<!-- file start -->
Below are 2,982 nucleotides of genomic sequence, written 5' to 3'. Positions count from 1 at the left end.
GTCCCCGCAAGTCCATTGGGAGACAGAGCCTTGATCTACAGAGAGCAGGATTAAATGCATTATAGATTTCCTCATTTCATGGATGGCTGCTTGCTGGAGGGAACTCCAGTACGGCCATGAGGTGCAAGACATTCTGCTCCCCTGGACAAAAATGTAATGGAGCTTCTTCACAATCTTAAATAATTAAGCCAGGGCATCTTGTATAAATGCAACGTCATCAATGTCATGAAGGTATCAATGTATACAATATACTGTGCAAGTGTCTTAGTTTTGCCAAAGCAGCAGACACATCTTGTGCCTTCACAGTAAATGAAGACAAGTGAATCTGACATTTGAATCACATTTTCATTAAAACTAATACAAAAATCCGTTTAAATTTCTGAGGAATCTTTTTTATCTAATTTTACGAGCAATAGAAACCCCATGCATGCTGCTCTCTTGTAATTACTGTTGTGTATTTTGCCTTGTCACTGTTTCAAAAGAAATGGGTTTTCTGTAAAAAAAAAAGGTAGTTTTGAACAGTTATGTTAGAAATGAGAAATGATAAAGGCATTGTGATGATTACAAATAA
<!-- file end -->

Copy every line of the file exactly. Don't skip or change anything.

Below are 2,982 nucleotides of genomic sequence, written 5' to 3'. Positions count from 1 at the left end.
GTCCCCGCAAGTCCATTGGGAGACAGAGCCTTGATCTACAGAGAGCAGGATTAAATGCATTATAGATTTCCTCATTTCATGGATGGCTGCTTGCTGGAGGGAACTCCAGTACGGCCATGAGGTGCAAGACATTCTGCTCCCCTGGACAAAAATGTAATGGAGCTTCTTCACAATCTTAAATAATTAAGCCAGGGCATCTTGTATAAATGCAACGTCATCAATGTCATGAAGGTATCAATGTATACAATATACTGTGCAAGTGTCTTAGTTTTGCCAAAGCAGCAGACACATCTTGTGCCTTCACAGTAAATGAAGACAAGTGAATCTGACATTTGAATCACATTTTCATTAAAACTAATACAAAAATCCGTTTAAATTTCTGAGGAATCTTTTTTATCTAATTTTACGAGCAATAGAAACCCCATGCATGCTGCTCTCTTGTAATTACTGTTGTGTATTTTGCCTTGTCACTGTTTCAAAAGAAATGGGTTTTCTGTAAAAAAAAAAGGTAGTTTTGAACAGTTATGTTAGAAATGAGAAATGATAAAGGCATTGTGATGATTACAAATAA